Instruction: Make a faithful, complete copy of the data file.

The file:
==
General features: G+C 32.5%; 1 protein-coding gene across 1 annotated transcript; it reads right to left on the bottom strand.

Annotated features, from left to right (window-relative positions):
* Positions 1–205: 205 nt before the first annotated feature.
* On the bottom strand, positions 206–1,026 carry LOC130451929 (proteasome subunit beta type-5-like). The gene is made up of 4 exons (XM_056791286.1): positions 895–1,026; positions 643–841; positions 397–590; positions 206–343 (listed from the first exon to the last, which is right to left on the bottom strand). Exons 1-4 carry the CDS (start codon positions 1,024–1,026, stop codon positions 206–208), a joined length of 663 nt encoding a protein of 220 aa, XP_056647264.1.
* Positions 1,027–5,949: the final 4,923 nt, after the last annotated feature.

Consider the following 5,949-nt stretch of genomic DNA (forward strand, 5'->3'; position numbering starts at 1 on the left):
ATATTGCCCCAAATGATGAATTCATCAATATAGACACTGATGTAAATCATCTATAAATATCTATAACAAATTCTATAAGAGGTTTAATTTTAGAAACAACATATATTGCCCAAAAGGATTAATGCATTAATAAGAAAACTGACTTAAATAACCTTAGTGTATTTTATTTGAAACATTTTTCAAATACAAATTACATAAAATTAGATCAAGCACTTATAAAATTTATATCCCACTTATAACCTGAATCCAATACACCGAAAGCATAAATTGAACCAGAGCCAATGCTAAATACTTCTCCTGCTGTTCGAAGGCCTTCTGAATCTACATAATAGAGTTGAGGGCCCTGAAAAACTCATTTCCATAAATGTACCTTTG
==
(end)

General features: G+C 32.5%; 1 protein-coding gene across 1 annotated transcript; it reads right to left on the bottom strand.

Annotated features, from left to right (window-relative positions):
* Positions 1–205: 205 nt before the first annotated feature.
* On the bottom strand, positions 206–1,026 carry LOC130451929 (proteasome subunit beta type-5-like). The gene is made up of 4 exons (XM_056791286.1): positions 895–1,026; positions 643–841; positions 397–590; positions 206–343 (listed from the first exon to the last, which is right to left on the bottom strand). Exons 1-4 carry the CDS (start codon positions 1,024–1,026, stop codon positions 206–208), a joined length of 663 nt encoding a protein of 220 aa, XP_056647264.1.
* Positions 1,027–5,949: the final 4,923 nt, after the last annotated feature.

Consider the following 5,949-nt stretch of genomic DNA (forward strand, 5'->3'; position numbering starts at 1 on the left):
ATATTGCCCCAAATGATGAATTCATCAATATAGACACTGATGTAAATCATCTATAAATATCTATAACAAATTCTATAAGAGGTTTAATTTTAGAAACAACATATATTGCCCAAAAGGATTAATGCATTAATAAGAAAACTGACTTAAATAACCTTAGTGTATTTTATTTGAAACATTTTTCAAATACAAATTACATAAAATTAGATCAAGCACTTATAAAATTTATATCCCACTTATAACCTGAATCCAATACACCGAAAGCATAAATTGAACCAGAGCCAATGCTAAATACTTCTCCTGCTGTTCGAAGGCCTTCTGAATCTACATAATAGAGTTGAGGGCCCTGAAAAACTCATTTCCATAAATGTACCTTTG